Learn how a CDN with a New Zealand POP can revolutionise your website’s performance.
Familiarise Yourself With Scam Messages
Table of Contents
What is a Scam message?
Scams are ever-prominent and many businesses receive Facebook scam messages on a regular basis. The purpose of this blog post is simply to inform you of the risk and how to protect yourself.
These messages will often appear to be from seemingly legitimate sources, such as Facebook itself, the Meta Security Team, and others. However, they are in fact designed to steal your personal information or upload malware to your computer. If you receive a Facebook scam message, Ensure that you proceed with caution. Do NOT click on any links in the message and do NOT provide any personal information. Following the link on these messages and filling out your details in the login prompt is a way for hackers to gain access to your account. If you are unsure whether a message is legitimate, please contact the sender to verify the authenticity of the message and report the message to Facebook.
If you think you may have fallen victim to a Facebook scam, you should change your password immediately and contact Facebook for help. You should also run a scan of your computer for malware to ensure nothing has been uploaded to your device.
What Do They Look Like?
Scam messages typically follow a similar format, which:
- Starts with a generic opening
- Follows with a high pressure situation to create urgency
- Attaches a URL link
- Tells you to follow the link to confirm
- Signs off by impersonating the Facebook team or similar
- Has poor grammar or phrasing majority of the time
While this guideline does not guarantee that every scam message will follow this exact style, it does provide a good indication of how many are likely to be formatted in this manner. Scammers often use common templates to make their messages look legitimate. This can make it difficult to spot scams, especially if you are not familiar with the signs of a scam. However, if you are aware of the common formatting of scam messages, you will be better equipped to recognise them and avoid falling victim to a scam.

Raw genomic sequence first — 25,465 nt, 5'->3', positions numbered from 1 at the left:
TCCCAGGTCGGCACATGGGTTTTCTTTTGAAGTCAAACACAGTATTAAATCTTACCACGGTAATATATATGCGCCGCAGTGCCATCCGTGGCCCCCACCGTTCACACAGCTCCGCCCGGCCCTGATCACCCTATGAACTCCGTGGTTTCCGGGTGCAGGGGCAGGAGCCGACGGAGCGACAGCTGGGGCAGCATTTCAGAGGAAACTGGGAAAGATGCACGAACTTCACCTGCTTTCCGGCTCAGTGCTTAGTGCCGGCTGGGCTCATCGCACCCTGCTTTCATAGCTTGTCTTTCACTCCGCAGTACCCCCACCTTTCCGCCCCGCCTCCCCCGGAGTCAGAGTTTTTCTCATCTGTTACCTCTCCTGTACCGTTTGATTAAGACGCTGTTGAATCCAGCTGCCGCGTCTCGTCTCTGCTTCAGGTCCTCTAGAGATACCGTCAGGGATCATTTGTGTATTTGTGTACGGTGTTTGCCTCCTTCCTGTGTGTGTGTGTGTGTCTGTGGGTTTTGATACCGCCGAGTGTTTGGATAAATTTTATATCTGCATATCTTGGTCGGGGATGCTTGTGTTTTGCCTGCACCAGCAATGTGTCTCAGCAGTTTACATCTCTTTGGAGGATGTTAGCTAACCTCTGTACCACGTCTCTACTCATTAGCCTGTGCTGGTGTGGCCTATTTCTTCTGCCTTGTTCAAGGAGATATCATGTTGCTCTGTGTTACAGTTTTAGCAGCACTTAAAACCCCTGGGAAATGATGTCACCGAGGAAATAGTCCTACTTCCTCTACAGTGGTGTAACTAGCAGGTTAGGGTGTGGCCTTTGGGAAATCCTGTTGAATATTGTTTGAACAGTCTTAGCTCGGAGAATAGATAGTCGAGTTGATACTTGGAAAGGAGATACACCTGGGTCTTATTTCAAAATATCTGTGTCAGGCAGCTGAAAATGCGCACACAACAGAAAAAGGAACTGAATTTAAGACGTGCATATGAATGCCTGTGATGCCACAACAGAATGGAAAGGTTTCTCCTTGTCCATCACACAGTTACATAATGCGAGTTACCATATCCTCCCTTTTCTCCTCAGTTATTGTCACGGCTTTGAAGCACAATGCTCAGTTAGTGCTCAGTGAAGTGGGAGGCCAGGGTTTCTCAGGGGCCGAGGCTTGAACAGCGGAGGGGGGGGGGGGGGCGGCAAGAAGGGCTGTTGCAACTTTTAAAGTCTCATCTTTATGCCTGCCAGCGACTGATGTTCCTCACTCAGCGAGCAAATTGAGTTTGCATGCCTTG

We have attached some helpful links at the end of this blog to help you gain a better insight into scam messages.
Analysis Of A Real Scam Message
Analysing the example below, you can see the URL linked by the scammer is business.facebook.com. Many scam links will be a slight variation of the legitimate URLs they are trying to impersonate. The general deception strategy here involves the scammer creating a URL link that has “business” included in the domain name prior to “facebook.com” in comparison to the authentic Facebook URL link which should read “facebook.com/business” The differential factor being the forward slash after the proper website domain name.
Another huge indicator is the urgent and threatening tone of the message, urging you to take action quickly or your account will be permanently disabled. This tactic aims to prompt a hasty response, enticing you to click the link – something you should definitely avoid.
Slightly more subtle signs are the odd choice of words/phrasing and poor grammar, such as capital letters in the wrong places. Signing off the message with “Thank you for helping us improve on the above anomaly” is both a bit awkward to read and doesn’t entirely make sense in the context of the situation. Lastly, the capital “P” used in the middle of a sentence is poor grammar, further confirming that it is a scam message.
Scam messages are becoming increasingly common in recent years. Being able to identify them instantly will protect yourself and your information. Once you’ve identified a scam message, we recommend you report these messages as spam and move them to your trash, where you can safely ignore them. If something feels a little off, it probably is. Protect yourself and your data by staying informed about the nature of these scams. Best to avoid clicking on any links before you know the legitimacy of the message.
Check out our Other Blogs: